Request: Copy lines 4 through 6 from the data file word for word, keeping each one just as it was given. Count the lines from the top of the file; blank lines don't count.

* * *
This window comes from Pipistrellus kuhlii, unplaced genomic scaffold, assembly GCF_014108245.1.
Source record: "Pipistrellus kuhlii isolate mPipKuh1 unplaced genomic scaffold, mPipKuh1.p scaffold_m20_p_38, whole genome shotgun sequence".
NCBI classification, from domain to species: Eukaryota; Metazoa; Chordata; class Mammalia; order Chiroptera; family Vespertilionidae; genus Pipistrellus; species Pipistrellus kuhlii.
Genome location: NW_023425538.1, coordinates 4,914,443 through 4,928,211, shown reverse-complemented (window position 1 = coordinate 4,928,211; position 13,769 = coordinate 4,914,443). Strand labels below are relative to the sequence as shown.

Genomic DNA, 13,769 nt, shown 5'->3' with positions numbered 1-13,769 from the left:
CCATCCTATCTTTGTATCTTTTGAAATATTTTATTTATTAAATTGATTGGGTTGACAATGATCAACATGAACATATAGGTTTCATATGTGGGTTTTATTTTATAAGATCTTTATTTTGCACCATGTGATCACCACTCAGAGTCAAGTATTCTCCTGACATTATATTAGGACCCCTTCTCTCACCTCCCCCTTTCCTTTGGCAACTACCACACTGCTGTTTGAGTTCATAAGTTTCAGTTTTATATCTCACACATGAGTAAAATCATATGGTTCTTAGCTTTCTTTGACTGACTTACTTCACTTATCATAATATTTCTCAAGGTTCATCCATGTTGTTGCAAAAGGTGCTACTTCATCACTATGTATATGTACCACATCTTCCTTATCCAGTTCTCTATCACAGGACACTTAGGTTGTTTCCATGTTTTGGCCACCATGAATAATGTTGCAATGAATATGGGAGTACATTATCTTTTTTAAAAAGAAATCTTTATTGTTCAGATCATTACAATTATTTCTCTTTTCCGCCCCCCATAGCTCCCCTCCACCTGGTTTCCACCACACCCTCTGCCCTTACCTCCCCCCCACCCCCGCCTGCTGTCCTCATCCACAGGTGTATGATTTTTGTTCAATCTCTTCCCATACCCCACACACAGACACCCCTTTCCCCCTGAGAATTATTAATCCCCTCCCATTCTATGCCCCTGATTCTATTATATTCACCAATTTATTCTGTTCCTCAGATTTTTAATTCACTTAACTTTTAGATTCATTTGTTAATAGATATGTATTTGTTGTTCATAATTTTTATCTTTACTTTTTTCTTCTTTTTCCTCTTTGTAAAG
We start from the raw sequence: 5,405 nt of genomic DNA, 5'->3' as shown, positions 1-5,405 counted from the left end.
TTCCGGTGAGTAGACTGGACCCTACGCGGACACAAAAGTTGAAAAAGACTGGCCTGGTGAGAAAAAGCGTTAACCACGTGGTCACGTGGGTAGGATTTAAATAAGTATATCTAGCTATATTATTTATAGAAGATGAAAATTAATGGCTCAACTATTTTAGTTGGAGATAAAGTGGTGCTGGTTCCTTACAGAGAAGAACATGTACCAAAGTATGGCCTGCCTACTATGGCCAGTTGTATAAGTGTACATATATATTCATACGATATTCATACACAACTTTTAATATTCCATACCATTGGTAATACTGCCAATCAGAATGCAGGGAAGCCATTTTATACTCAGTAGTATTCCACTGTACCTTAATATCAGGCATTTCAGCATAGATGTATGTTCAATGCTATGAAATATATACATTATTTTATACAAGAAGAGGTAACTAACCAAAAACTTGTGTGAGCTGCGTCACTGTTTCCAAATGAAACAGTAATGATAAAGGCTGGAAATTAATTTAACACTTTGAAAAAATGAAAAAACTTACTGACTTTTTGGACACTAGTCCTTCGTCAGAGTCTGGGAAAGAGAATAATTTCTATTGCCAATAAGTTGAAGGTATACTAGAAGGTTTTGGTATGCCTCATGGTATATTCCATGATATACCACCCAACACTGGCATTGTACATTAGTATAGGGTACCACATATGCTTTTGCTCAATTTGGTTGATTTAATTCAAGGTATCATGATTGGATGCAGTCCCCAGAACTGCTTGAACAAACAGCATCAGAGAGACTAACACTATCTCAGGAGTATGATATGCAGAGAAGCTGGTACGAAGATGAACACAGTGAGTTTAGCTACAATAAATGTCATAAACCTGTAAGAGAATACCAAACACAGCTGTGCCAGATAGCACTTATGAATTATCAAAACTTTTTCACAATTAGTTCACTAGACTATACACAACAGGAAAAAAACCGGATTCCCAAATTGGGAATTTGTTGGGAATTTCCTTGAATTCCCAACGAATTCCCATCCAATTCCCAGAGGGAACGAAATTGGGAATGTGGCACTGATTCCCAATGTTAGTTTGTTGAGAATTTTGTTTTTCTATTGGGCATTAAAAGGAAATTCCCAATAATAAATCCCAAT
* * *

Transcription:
Genome location: NW_023425538.1, coordinates 4,914,443 through 4,928,211, shown reverse-complemented (window position 1 = coordinate 4,928,211; position 13,769 = coordinate 4,914,443). Strand labels below are relative to the sequence as shown.

Genomic DNA, 13,769 nt, shown 5'->3' with positions numbered 1-13,769 from the left:
CCATCCTATCTTTGTATCTTTTGAAATATTTTATTTATTAAATTGATTGGGTTGACAATGATCAACATGAACATATAGGTTTCATATGTGGGTTTTATTTTATAAGATCTTTATTTTGCACCATGTGATCACCACTCAGAGTCAAGTATTCTCCTGACATTATATTAGGACCCCTTCTCTCACCTCCCCCTTTCCTTTGGCAACTACCACACTGCTGTTTGAGTTCATAAGTTTCAGTTTTATATCTCACACATGAGTAAAATCATATGGTTCTTAGCTTTCTTTGACTGACTTACTTCACTTATCATAATATTTCTCAAGGTTCATCCATGTTGTTGCAAAAGGTGCTACTTCATCACTATGTATATGTACCACATCTTCCTTATCCAGTTCTCTATCACAGGACACTTAGGTTGTTTCCATGTTTTGGCCACCATGAATAATGTTGCAATGAATATGGGAGTACATTATCTTTTTTAAAAAGAAATCTTTATTGTTCAGATCATTACAATTATTTCTCTTTTCCGCCCCCCATAGCTCCCCTCCACCTGGTTTCCACCACACCCTCTGCCCTTACCTCCCCCCCACCCCCGCCTGCTGTCCTCATCCACAGGTGTATGATTTTTGTTCAATCTCTTCCCATACCCCACACACAGACACCCCTTTCCCCCTGAGAATTATTAATCCCCTCCCATTCTATGCCCCTGATTCTATTATATTCACCAATTTATTCTGTTCCTCAGATTTTTAATTCACTTAACTTTTAGATTCATTTGTTAATAGATATGTATTTGTTGTTCATAATTTTTATCTTTACTTTTTTCTTCTTTTTCCTCTTTGTAAAG